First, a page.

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Woman in Canada begins lawsuit to find out her genetic identity

10 November 2008
Appeared in BioNews 483

A 26 year old woman in Canada conceived using donor sperm has begun legal action to attempt to make available the identities of anonymous sperm donors, including that of her own father. Olivia Pratten is acting on behalf of all those in British Columbia (BC) conceived using donor sperm or egg, who share her 'psychological distress' at not knowing her origins.

The lawsuit, against BC's attorney general and the province's College of Physicians and Surgeons, is based on the guarantee of 'equality and security of the person' included in the Canadian Charter of Rights and Freedoms. Pratten claims that the law governing information disclosure in the case of donor-conceived children is discriminatory, unlike that for adopted children who have certain legal rights to information about their biological parents. At present, records relating to donor-conceived children can be destroyed by a doctor six years after treatment.

'The child is the one who lives with the choices that were made for them before they were born and who bears the consequences of these adult decisions', Pratten commented. When she was five, her parents received only the most basic information about her biological father when they wrote to their fertility specialist. In 2001, Pratten met the doctor herself to request more detail, but was told nothing more beyond the fact that a 'verbal medical check had been done'. Others involved in the case have similarly tried to get access to vital health information about biological parents and been told that the relevant files are destroyed.

The lawsuit was a last resort for Pratten who has described her search for information as a 'complete legislative void', and the lack of regulation and accountability 'unethical and unacceptable'. Four days after the suit was filed, the BC Supreme Court issued an injunction preventing the destruction of any records of gamete donation pending a further hearing where Ms Pratten will seek a more permanent solution.

Some commentators have held that we have an obligation not to create 'genetic orphans' deliberately, stating that this creates a 'loss of identity'. Margaret Somerville, ethicist at the McGill Centre for Medicine, Ethics and Law believes that human rights specific to babies must be outlined. 'One of those human rights is to know your genetic origins', Somerville said.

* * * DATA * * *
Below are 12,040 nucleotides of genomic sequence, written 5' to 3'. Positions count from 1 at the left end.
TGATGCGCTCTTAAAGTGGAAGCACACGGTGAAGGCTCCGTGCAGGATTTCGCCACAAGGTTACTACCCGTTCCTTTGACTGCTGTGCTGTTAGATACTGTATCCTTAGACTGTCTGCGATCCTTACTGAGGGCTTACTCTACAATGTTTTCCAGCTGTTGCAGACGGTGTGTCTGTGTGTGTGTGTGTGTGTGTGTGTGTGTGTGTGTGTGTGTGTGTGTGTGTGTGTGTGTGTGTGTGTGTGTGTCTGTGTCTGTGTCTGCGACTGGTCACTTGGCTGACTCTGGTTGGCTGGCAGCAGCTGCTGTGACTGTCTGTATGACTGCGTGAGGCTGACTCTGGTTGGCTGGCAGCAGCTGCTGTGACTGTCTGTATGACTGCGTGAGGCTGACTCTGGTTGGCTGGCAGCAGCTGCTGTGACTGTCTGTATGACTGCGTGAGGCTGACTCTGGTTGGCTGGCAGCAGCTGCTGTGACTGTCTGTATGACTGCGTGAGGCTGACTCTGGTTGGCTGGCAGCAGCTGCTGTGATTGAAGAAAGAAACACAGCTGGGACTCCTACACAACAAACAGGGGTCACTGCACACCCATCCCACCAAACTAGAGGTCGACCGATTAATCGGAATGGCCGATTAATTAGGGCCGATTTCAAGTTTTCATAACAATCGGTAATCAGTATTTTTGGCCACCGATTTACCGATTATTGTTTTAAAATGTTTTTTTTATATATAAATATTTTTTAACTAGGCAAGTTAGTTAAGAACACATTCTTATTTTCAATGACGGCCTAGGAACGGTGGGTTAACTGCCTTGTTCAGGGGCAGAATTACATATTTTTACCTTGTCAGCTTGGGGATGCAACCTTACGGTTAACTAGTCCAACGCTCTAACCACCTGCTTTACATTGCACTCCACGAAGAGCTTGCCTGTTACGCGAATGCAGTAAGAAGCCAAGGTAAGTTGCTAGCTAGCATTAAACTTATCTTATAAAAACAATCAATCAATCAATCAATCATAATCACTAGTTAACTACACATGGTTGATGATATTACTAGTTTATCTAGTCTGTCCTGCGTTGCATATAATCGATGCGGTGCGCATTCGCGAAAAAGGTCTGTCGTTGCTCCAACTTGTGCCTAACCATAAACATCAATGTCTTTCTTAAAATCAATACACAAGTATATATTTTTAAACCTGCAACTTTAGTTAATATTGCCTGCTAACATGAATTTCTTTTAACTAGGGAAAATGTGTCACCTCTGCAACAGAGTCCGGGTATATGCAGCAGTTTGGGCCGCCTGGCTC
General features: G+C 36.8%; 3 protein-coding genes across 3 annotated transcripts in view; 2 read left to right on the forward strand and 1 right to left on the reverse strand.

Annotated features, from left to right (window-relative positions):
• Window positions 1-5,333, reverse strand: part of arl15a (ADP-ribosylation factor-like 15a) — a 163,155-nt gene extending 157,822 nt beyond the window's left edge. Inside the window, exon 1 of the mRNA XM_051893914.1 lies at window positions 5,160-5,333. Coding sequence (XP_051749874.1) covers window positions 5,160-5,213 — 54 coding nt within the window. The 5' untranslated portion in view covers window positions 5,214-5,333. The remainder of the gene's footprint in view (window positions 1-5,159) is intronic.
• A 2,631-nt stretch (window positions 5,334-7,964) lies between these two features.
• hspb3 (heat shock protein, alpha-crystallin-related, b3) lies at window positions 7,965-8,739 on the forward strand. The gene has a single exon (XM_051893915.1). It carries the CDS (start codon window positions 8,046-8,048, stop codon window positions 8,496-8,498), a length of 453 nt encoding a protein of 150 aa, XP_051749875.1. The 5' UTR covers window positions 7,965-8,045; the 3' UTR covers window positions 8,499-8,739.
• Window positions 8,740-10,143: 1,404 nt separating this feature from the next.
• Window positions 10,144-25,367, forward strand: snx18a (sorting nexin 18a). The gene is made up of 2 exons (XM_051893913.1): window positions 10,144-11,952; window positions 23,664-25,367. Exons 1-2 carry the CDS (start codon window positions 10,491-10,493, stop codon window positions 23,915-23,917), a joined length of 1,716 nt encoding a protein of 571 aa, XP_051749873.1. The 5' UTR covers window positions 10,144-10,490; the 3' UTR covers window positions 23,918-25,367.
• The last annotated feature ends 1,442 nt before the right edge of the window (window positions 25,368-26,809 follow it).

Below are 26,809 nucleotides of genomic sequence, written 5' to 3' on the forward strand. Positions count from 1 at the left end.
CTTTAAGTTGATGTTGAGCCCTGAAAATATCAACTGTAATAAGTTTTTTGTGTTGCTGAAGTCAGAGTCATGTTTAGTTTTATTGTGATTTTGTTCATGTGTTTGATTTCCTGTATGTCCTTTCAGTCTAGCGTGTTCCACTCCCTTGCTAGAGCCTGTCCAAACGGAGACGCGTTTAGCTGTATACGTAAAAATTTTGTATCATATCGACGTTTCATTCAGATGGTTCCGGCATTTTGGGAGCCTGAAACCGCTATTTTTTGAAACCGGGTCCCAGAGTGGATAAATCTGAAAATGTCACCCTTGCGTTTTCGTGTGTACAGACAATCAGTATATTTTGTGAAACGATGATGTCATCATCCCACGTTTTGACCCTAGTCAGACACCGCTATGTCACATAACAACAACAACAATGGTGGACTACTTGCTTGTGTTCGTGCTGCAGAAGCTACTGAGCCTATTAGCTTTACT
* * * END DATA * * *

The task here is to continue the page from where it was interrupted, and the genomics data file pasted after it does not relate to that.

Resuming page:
Fertility doctors in Canada do worry that if donor anonymity were removed, donation rates would drop, as indeed they did in the UK when donor anonymity was removed in 2005. Waiting lists for donated gametes can be up to 2 years with some clinics suggesting patients consider buying sperm from overseas.

B.C. court issues injunction in class-action over sperm, egg donor births
The Canadian Press |  28 October 2008
Do you know who my daddy is?
The Globe and Mail |  31 October 2008
First ever class action lawsuit filed by sperm donor offspring in Canada
Arvay Finlay Barristers press release |  28 October 2008
Suit seeks identities of sperm, egg donors
The National Post |  30 October 2008
The seed of a dilemma |  2 November 2008
11 July 2011 - by Vince Londini 
In December, the Supreme Court of Canada (SCC) struck down most of the Assisted Human Reproduction Act (AHRA) of 2004. This ruling invalidated almost all Canadian federal regulations covering the many sticky areas of emerging Assisted Human Reproduction (AHR) practice...
11 July 2011 - by Professor Eric Blyth 
It is not so long since I applauded the decision of the Supreme Court of British Columbia (BC) for promoting the disclosure of the identity of gamete and embryo donors to their offspring [1]. News that the BC Attorney-General is appealing the judgment to the federal Supreme Court indicates that my enthusiasm was a case of premature elation [2]. The good news for those of us who believe that non-anonymous donation is the only ethical form of gamete and embryo donation is that if the federal Su...
27 June 2011 - by Professor Naomi Cahn and Wendy Kramer 
The fertility industry in the US state of Washington will be transformed in late July 2011, when a new law to recognise rights of donor-conceived people comes into effect. Under the changes, anyone who provides gametes to a fertility clinic in the state must also provide identifying information about themselves and their medical history...
6 June 2011 - by Professor Eric Blyth and Dr Marilyn Crawshaw 
The regulation of assisted human reproduction in Canada has had a long and tortuous history. Twenty one years after a Royal Commission appointed by the federal government recommended legislation (1), and following several failed attempts to get legislation through the Canadian parliament, the Assisted Human Reproduction Act 2004 came into force (2)...
23 May 2011 - by Sarah Pritchard 
Anonymous egg and sperm donation will no longer be permitted in British Columbia (BC), Canada, after a donor-conceived woman, Olivia Pratten, took the provincial government to court to argue that its adoption laws discriminated against individuals such as herself....
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